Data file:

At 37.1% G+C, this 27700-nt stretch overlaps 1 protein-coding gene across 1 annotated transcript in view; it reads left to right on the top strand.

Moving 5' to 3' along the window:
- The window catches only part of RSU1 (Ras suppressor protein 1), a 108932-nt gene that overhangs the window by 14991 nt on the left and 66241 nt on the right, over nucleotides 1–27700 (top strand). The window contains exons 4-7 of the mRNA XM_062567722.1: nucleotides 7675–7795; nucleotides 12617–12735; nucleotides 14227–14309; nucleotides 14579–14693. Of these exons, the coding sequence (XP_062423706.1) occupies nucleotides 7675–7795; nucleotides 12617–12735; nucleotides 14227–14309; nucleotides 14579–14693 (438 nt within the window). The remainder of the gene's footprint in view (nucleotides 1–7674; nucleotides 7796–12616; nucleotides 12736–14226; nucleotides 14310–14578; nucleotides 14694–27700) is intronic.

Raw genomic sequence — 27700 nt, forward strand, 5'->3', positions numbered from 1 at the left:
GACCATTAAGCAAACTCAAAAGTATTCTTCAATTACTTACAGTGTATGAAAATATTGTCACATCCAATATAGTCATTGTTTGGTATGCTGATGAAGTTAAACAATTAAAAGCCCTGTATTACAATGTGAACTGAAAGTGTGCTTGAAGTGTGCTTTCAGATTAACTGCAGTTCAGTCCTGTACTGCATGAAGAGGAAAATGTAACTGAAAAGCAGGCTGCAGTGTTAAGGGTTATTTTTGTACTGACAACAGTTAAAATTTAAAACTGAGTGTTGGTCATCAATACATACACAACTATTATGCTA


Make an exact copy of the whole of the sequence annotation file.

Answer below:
At 37.1% G+C, this 27700-nt stretch overlaps 1 protein-coding gene across 1 annotated transcript in view; it reads left to right on the top strand.

Moving 5' to 3' along the window:
- The window catches only part of RSU1 (Ras suppressor protein 1), a 108932-nt gene that overhangs the window by 14991 nt on the left and 66241 nt on the right, over nucleotides 1–27700 (top strand). The window contains exons 4-7 of the mRNA XM_062567722.1: nucleotides 7675–7795; nucleotides 12617–12735; nucleotides 14227–14309; nucleotides 14579–14693. Of these exons, the coding sequence (XP_062423706.1) occupies nucleotides 7675–7795; nucleotides 12617–12735; nucleotides 14227–14309; nucleotides 14579–14693 (438 nt within the window). The remainder of the gene's footprint in view (nucleotides 1–7674; nucleotides 7796–12616; nucleotides 12736–14226; nucleotides 14310–14578; nucleotides 14694–27700) is intronic.

Raw genomic sequence — 27700 nt, forward strand, 5'->3', positions numbered from 1 at the left:
GACCATTAAGCAAACTCAAAAGTATTCTTCAATTACTTACAGTGTATGAAAATATTGTCACATCCAATATAGTCATTGTTTGGTATGCTGATGAAGTTAAACAATTAAAAGCCCTGTATTACAATGTGAACTGAAAGTGTGCTTGAAGTGTGCTTTCAGATTAACTGCAGTTCAGTCCTGTACTGCATGAAGAGGAAAATGTAACTGAAAAGCAGGCTGCAGTGTTAAGGGTTATTTTTGTACTGACAACAGTTAAAATTTAAAACTGAGTGTTGGTCATCAATACATACACAACTATTATGCTA